The Federal Trade Commission (FTC) and the State of Georgia filed a lawsuit against the Stem Cell Institute of America for marketing stem cell therapy using false claims that it can cure arthritis, joint pain, and many other orthopedic ailments.
The company’s co-founders Steven Peyroux and Brent Detelich, and two other related entities, Physicians Business Solutions, and Superior Healthcare were also named as defendants in the case.
In the complaint, the federal consumer protection watchdog alleged that Stem Cell Institute of America and its co-defendants violated certain provisions of the FTC Act. Georgia Attorney General Christopher Carr alleged that the defendants did not comply with the state’s Fair Business Practices Act (FBPA).
Stem Cell Institute of America targeted seniors with baseless joint pain cure-all marketing scheme
The FTC and Attorney General Carr alleged that the defendants misrepresented stem cell therapy as an effective treatment for various orthopedic conditions including arthritis, joint pain, plantar fasciitis, osteoarthritis, and pain due to injuries or aging.
The defendants also allegedly falsely claimed that stem cell therapy is comparable or better than surgery, steroid injections, and painkillers in treating or preventing orthopedic ailments.
The FTC and Attorney General Carr asserted in the lawsuit that the defendants that their claims regarding stem cell therapy were not supported by clinical studies.
“Defendants have not conducted any randomized clinical testing of the treatments they advertise demonstrating that they are effective in curing, treating, or mitigating any orthopedic condition, disease, or health condition. Moreover, there are no studies in the scientific literature establishing that such advertised treatments are effective…,” according to the complaint.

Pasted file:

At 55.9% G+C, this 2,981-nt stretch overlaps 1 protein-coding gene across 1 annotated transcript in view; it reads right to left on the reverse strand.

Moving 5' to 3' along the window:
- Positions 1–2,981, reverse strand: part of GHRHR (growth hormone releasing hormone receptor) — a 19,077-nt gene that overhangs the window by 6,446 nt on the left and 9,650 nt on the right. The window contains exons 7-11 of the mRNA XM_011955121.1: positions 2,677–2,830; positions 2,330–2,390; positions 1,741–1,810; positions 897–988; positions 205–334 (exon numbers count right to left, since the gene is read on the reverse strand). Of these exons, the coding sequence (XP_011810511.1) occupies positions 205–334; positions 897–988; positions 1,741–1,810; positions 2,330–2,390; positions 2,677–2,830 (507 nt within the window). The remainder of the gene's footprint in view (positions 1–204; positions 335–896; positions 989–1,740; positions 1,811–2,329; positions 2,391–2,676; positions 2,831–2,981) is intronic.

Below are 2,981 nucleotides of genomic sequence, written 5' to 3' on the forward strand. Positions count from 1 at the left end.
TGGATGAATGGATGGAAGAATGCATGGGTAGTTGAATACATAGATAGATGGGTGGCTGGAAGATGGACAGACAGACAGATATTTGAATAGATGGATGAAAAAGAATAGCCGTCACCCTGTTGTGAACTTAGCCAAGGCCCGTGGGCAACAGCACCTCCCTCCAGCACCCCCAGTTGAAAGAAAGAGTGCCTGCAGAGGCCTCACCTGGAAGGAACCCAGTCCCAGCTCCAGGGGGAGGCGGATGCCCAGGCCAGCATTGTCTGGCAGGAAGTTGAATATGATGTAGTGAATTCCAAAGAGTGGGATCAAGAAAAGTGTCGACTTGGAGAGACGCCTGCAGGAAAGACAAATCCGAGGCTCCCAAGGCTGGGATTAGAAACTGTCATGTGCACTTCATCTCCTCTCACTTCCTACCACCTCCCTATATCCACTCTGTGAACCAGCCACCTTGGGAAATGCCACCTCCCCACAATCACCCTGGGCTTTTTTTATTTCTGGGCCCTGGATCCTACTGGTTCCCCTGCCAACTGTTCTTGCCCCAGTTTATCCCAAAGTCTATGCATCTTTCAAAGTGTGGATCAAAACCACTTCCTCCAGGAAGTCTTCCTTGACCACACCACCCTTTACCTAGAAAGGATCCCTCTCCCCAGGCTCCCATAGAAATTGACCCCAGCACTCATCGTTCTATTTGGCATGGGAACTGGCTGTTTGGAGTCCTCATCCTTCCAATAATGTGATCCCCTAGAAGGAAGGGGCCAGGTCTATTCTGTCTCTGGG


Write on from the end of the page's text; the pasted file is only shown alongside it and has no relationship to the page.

Stem Cell Institute of America, its co-founders, and related entities allegedly targeted senior and retirement communities in their deceptive joint pain cure-all marketing scheme.
According to the FTC and Attorney General Carr, the defendants allegedly charged patients up to $5,000 per joint injection. Many patients receive more than one injection as part of their stem cell therapy program. The defendants allegedly started offering a stem cell therapy program in 2018.
In a statement, SEC Bureau of Consumer Protection Acting Director Samuel Levine said, “These defendants advertised expensive stem cell injections with baseless pain-relief claims, and provided marketing materials and training to chiropractors to do the same. With our partner, the Georgia Attorney General, we aim to ensure they can’t keep preying on older adults and others who need real medical help.”
On the other hand, Attorney Geral Carr said, “At best, the use of unproven products or therapies can cost consumers thousands of dollars without affording them any results. At worst, it can be harmful to their health. Our office will continue to hold accountable businesses that make unsubstantiated claims and violate the law – especially those that target our older or at-risk adults.”
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